Wednesday, February 24, 2016

Toronto's Bloor-Danforth line turning 50

TORONTO  - The Bloor-Danforth subway line started rolling 50 years ago Thursday.

Back in the mid-1960s, Hogtown was a city of contrast from the counter-culture of Yorkville to the respectable Toronto the Good with anti-gaming legislation and near prohibition-level liquor laws.

One thing that was common to all in Toronto during the sixties was traffic congestion.

On Feb. 25, 1966, a 24-km stretch of subway was opened from Keele St. to Woodbine Ave. — the Bloor line was opened to the public a day later.

At the time, Bloor streetcars were at capacity carrying 9,000 passengers per hour, but with the opening of what TTC brass now call “Line 2” ridership increased to 40,000 per hour each way.

“The TTC had hit a wall for transit capacity into the city because the suburbs were exploding. Back then there was a smaller population but everyone was going to the same place because all the jobs were in central Toronto,” said transit advocate Steve Munro.

“Back then, Bloor had as many street cars on it that serves the entire city today. The only thing that was more important at the time was the construction of the Yonge Line 12 years earlier.”

Although the creation of Line 2 was an expensive endeavour, there were some financial breaks.

Some of the line was above ground and in other areas the construction didn’t need to bore that deeply.

The viaduct between Bloor and Danforth was already constructed in a way that could accommodate street cars to run underneath and because it could also handle subways a new bridge didn’t need to be built.

The line was built north of Bloor St. and Danforth Ave., so street traffic and businesses weren’t disrupted during construction.

“You have to remember that the demolition of a whole string of houses (north of Bloor) in those days was politically acceptable,” Munro said.

The easy access to Bloor turned the area into a cultural hub, said Robert Lubinski with the Toronto Transportation Society.

“Going to see hippies in Yorkville was a spectator sport,” he said.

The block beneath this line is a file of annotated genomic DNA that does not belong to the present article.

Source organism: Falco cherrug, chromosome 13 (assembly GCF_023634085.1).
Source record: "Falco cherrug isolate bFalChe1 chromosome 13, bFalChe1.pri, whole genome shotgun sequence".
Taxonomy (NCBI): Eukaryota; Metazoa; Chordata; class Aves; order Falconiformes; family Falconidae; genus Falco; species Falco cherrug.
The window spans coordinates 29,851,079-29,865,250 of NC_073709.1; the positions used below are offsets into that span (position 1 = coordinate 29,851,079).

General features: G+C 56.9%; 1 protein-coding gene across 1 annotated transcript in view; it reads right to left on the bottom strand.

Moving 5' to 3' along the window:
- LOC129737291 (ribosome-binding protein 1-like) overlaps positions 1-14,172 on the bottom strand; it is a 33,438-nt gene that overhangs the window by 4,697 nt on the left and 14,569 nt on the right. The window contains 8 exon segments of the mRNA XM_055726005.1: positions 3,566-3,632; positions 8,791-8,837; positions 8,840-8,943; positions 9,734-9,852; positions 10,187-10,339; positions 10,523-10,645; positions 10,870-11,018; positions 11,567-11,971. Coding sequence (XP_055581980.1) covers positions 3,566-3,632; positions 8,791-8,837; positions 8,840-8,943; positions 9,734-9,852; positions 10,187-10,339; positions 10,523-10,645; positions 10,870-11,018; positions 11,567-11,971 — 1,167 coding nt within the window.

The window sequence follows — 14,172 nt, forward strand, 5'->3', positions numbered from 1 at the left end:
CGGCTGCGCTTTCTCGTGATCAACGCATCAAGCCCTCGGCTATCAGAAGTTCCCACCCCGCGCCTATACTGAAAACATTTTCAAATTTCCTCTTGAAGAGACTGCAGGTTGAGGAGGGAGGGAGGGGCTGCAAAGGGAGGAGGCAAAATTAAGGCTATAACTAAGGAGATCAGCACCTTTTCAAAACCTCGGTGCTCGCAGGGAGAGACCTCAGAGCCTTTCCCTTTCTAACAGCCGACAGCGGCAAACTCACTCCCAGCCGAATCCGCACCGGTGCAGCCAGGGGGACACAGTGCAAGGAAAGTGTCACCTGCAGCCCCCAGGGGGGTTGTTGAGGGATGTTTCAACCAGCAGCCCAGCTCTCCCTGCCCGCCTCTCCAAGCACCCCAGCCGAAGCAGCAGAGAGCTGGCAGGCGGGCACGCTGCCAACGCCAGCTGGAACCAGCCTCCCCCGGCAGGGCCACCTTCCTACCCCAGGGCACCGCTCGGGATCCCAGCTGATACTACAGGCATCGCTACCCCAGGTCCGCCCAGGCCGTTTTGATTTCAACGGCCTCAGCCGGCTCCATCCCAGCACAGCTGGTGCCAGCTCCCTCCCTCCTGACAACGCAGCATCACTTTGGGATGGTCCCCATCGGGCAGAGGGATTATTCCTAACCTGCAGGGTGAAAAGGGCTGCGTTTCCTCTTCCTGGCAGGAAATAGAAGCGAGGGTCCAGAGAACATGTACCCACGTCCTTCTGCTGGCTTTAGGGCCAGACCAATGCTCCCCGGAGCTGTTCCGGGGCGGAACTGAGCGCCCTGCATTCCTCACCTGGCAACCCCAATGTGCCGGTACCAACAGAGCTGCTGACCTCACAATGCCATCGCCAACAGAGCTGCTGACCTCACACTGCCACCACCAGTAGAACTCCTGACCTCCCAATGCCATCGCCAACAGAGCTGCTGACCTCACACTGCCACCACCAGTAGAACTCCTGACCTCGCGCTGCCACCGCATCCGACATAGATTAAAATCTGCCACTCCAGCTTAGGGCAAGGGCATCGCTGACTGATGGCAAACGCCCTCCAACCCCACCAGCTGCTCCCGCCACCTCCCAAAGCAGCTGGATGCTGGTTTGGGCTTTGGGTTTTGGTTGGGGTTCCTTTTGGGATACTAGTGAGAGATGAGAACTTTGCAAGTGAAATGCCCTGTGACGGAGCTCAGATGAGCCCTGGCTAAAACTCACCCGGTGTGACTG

The new line was a boost for business in central Toronto.

”There was a depression in businesses on Bloor/Danforth because of the loss of some foot traffic. It was negative business-wise because people were no longer getting off the street car to shop. (Business) came back in the 80s when Greektown and Bloor West (Village) were created,” Lubinski said.

TTC chair Josh Colle called Line 2 a vital spine for the transit system that showed great foresight.

“The city couldn’t function without it, but it doesn’t get the same prominence as the Yonge Line,” said Colle, adding back in the day discussions on having the Bloor Line were as important as the issue of the Scarborough subway extension today.

“(Bloor/Danforth) built on the foundation of the network and became a vital cog in the network.”

There are critics who today see Line 2 is an eyesore compared to the Montreal Metro system, which in the 70s started hiring various artists turn each station into a different art gallery.

“Some people are critical of the tiles (on Line 2) and say they look like bathrooms, but at the time they were the most modern stations in North America,” Lubinski said.

But will Line 2 ever get the slick Toronto Rocket trains that now run up and down Line 1? The TTC says the new trains won’t be on Line 2 until around 2026 — when the current Bloor-Danforth subways are expected to be ready to be replaced.
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